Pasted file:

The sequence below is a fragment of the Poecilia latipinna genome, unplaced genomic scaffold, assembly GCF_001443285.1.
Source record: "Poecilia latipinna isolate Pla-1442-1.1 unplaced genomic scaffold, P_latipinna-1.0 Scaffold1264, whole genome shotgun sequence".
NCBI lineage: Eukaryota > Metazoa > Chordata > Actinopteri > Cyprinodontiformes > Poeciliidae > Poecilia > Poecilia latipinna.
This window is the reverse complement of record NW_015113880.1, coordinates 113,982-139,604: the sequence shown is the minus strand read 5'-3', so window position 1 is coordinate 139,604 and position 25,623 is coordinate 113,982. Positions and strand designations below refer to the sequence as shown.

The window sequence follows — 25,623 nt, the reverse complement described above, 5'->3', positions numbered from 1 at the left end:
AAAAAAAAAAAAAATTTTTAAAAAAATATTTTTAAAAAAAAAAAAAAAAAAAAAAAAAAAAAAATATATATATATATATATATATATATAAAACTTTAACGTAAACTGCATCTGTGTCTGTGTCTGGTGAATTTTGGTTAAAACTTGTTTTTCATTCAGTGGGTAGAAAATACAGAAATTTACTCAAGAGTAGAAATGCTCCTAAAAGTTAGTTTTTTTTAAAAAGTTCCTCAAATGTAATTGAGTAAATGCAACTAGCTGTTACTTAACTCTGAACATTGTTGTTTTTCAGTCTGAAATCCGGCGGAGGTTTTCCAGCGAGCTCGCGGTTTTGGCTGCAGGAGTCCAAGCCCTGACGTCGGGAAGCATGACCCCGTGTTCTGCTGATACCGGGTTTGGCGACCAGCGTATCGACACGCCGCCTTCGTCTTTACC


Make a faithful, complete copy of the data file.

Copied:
The sequence below is a fragment of the Poecilia latipinna genome, unplaced genomic scaffold, assembly GCF_001443285.1.
Source record: "Poecilia latipinna isolate Pla-1442-1.1 unplaced genomic scaffold, P_latipinna-1.0 Scaffold1264, whole genome shotgun sequence".
NCBI lineage: Eukaryota > Metazoa > Chordata > Actinopteri > Cyprinodontiformes > Poeciliidae > Poecilia > Poecilia latipinna.
This window is the reverse complement of record NW_015113880.1, coordinates 113,982-139,604: the sequence shown is the minus strand read 5'-3', so window position 1 is coordinate 139,604 and position 25,623 is coordinate 113,982. Positions and strand designations below refer to the sequence as shown.

The window sequence follows — 25,623 nt, the reverse complement described above, 5'->3', positions numbered from 1 at the left end:
AAAAAAAAAAAAAATTTTTAAAAAAATATTTTTAAAAAAAAAAAAAAAAAAAAAAAAAAAAAAATATATATATATATATATATATATATAAAACTTTAACGTAAACTGCATCTGTGTCTGTGTCTGGTGAATTTTGGTTAAAACTTGTTTTTCATTCAGTGGGTAGAAAATACAGAAATTTACTCAAGAGTAGAAATGCTCCTAAAAGTTAGTTTTTTTTAAAAAGTTCCTCAAATGTAATTGAGTAAATGCAACTAGCTGTTACTTAACTCTGAACATTGTTGTTTTTCAGTCTGAAATCCGGCGGAGGTTTTCCAGCGAGCTCGCGGTTTTGGCTGCAGGAGTCCAAGCCCTGACGTCGGGAAGCATGACCCCGTGTTCTGCTGATACCGGGTTTGGCGACCAGCGTATCGACACGCCGCCTTCGTCTTTACC